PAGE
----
To members of the Denver Board of Education, it sounded ideal. It was complex, involving several different financial institutions and transactions. … Rather than issue a plain-vanilla bond with a fixed interest rate, Denver followed its bankers’ suggestions and issued so-called pension certificates with a derivative attached; the debt carried a lower rate but it could also fluctuate if economic conditions changed.
The Denver schools essentially made the same choice some homeowners make: opting for a variable-rate mortgage that offered lower monthly payments, with the risk that they could rise, instead of a conventional, fixed-rate mortgage that offered larger, but unchanging, monthly payments.
The question before the Denver school board was how to finance a gap in its pension fund. Denver agreed to a bond deal with JP Morgan in which the interest rate Denver paid on the financing would fluctuate, rising in the event of an economic downturn, falling in the event of an upturn.
The Denver school board agreed to this four weeks after Bear Stearns collapsed. The same week that the price of a gallon of gasoline hit a record high. If the school board couldn't foresee that recession was in the wind in April 2008, well, there were other warning signs about the deal.
For instance, Denver knew that JP Morgan was an adverse party in the deal. That JP Morgan was betting against Denver. No problem: Denver hired the Royal Bank of Canada to act as its independent advisor, then allowed Royal Bank of Canada to participate in the deal, also as an adverse party, waiving the conflict of interest.
Look, Denver. When a guy offers to trade you six magic beans in return for your cow, your goose, and your chicken, it's certainly a good idea to be skeptical. Hiring a magic bean appraiser is the right thing to do.
But when your independent magic bean appraiser tells you that these are wonderful beans, and that he'd like to put up a couple of additional beans himself, for which he'll take an interest in the goose, and, Oh by the way, would you mind signing this form acknowledging that I've informed you that I have a conflict of interest in the transaction, and that you knowingly waive the conflict and will allow me to stay on as your magic bean appraiser? …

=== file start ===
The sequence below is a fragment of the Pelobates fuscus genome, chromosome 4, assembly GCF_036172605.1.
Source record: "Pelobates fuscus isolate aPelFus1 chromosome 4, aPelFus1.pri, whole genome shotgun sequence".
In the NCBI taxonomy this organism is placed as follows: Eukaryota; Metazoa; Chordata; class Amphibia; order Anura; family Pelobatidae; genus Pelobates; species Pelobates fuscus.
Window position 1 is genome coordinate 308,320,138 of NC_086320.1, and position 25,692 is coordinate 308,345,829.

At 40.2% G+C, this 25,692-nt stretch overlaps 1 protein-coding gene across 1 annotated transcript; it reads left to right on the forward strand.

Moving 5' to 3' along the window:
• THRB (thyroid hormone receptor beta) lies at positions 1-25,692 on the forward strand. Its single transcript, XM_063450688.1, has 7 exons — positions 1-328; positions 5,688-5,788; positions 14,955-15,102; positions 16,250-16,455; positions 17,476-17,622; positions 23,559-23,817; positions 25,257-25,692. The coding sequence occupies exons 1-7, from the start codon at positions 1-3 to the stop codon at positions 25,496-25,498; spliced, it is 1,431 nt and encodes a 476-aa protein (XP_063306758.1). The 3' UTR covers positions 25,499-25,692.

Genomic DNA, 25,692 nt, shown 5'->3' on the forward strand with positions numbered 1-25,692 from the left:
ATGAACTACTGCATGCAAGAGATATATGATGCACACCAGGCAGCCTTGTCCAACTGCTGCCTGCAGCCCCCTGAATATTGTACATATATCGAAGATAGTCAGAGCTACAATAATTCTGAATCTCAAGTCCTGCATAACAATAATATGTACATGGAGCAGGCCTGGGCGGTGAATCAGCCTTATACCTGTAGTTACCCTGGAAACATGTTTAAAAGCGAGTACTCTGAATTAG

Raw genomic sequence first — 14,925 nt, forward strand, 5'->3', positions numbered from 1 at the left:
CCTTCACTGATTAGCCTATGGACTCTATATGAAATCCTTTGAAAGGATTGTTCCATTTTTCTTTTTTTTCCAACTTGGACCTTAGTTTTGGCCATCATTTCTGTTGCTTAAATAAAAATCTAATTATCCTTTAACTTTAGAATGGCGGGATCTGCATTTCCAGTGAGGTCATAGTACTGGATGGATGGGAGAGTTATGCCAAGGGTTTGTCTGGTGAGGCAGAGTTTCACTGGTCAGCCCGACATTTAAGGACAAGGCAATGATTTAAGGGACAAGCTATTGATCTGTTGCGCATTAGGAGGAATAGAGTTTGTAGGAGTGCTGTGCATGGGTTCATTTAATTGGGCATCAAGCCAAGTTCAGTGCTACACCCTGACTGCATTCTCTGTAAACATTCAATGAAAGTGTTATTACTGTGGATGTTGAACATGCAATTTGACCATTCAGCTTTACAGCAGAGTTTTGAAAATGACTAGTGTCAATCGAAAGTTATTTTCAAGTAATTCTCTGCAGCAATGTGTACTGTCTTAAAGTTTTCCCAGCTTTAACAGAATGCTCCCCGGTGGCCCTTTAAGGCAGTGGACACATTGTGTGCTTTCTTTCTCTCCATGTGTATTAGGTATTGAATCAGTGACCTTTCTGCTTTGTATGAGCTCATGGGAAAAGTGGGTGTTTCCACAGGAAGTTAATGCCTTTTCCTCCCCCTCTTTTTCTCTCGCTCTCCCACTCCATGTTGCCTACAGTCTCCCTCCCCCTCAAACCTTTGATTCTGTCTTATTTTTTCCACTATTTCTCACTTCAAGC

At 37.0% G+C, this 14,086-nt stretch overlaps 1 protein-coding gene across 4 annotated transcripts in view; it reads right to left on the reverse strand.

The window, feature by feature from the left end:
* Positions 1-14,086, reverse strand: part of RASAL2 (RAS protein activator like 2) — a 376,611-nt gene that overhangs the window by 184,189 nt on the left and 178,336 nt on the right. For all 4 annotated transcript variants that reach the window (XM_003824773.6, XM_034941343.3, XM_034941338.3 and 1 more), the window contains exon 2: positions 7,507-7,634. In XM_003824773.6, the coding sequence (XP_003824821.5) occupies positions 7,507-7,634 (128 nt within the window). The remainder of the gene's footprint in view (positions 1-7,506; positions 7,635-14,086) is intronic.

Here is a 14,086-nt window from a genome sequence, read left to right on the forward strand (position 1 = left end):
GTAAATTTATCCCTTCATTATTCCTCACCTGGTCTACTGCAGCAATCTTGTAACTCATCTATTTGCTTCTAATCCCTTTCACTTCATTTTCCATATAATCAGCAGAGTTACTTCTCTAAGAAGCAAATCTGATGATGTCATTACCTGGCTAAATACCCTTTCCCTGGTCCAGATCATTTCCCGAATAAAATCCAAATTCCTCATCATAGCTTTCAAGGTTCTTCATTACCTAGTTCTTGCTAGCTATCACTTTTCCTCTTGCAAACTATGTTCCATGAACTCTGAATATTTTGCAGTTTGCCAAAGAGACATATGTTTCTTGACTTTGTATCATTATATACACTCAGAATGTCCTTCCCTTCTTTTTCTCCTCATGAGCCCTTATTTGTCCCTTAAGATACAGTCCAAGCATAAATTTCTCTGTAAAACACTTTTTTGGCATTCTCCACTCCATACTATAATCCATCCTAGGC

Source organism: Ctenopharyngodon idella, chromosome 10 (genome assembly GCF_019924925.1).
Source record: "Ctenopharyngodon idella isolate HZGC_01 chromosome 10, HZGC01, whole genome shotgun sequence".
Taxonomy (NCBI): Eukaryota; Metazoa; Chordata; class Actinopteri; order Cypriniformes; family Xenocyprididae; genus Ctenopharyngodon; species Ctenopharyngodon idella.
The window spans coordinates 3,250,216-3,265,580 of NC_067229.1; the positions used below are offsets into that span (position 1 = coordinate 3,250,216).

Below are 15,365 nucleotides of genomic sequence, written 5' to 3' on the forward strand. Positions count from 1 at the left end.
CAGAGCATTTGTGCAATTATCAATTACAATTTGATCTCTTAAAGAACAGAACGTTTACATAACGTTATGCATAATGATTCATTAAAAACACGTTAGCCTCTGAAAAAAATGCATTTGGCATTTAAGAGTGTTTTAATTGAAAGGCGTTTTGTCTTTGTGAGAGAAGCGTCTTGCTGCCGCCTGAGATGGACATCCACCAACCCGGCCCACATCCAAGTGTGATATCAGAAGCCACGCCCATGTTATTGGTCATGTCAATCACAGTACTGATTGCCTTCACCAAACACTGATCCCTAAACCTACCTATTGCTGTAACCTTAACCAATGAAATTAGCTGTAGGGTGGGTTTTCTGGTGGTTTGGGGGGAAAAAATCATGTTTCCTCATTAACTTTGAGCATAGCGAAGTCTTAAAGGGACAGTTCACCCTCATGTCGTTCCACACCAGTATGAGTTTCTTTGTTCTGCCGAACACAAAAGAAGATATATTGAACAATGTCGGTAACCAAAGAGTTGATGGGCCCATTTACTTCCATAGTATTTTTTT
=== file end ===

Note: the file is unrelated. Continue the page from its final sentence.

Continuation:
Don't walk away. Run.
So far the magic beans have not produced a single stalk, but they have produced an angry man-eating giant, in the form of higher interest rates than Denver would have paid on a standard bond. Unfortunately this giant carries no gold. He does carry an $81 million termination fee, payable to JP Morgan, in the event that Denver tries to get out of the deal.
Denver's school superintendant Thomas Boasberg, who was one of the prime movers behind the magic bean trade, dismisses critics as "politically motivated." That's code language. It means "My conduct was wrong. It was indefensible. Since I have no defense, I'll use ad hominem to attack those accusing me, who are politically motivated doodoo-heads."
And while Boasberg has no defense, he can at least console himself that there are others with whom to share the blame. There's the rest of the school board, and there's Boasberg's former boss, who left the school system to take a different job in November 2008.
You might think the old boss's "new job" was a euphemism for "resigned in disgrace," but in fact it was a promotion. Boasberg's old boss, who pushed the magic bean trade through the school board, is United States Senator Michael Bennet.
Senator Bennet's webpage, as of this writing, features a large banner with a Wall Street sign, and the words, "PAY IT BACK!" A good sentiment, one that Senator Bennet ought to follow as well.
But of course anyone suggesting that Colorado voters should remember Bennet's job performance, as a Senator or as a magic bean trader, come this November (Bennet was appointed to the office shortly after the bond deal)
2014 would be "politically motivated."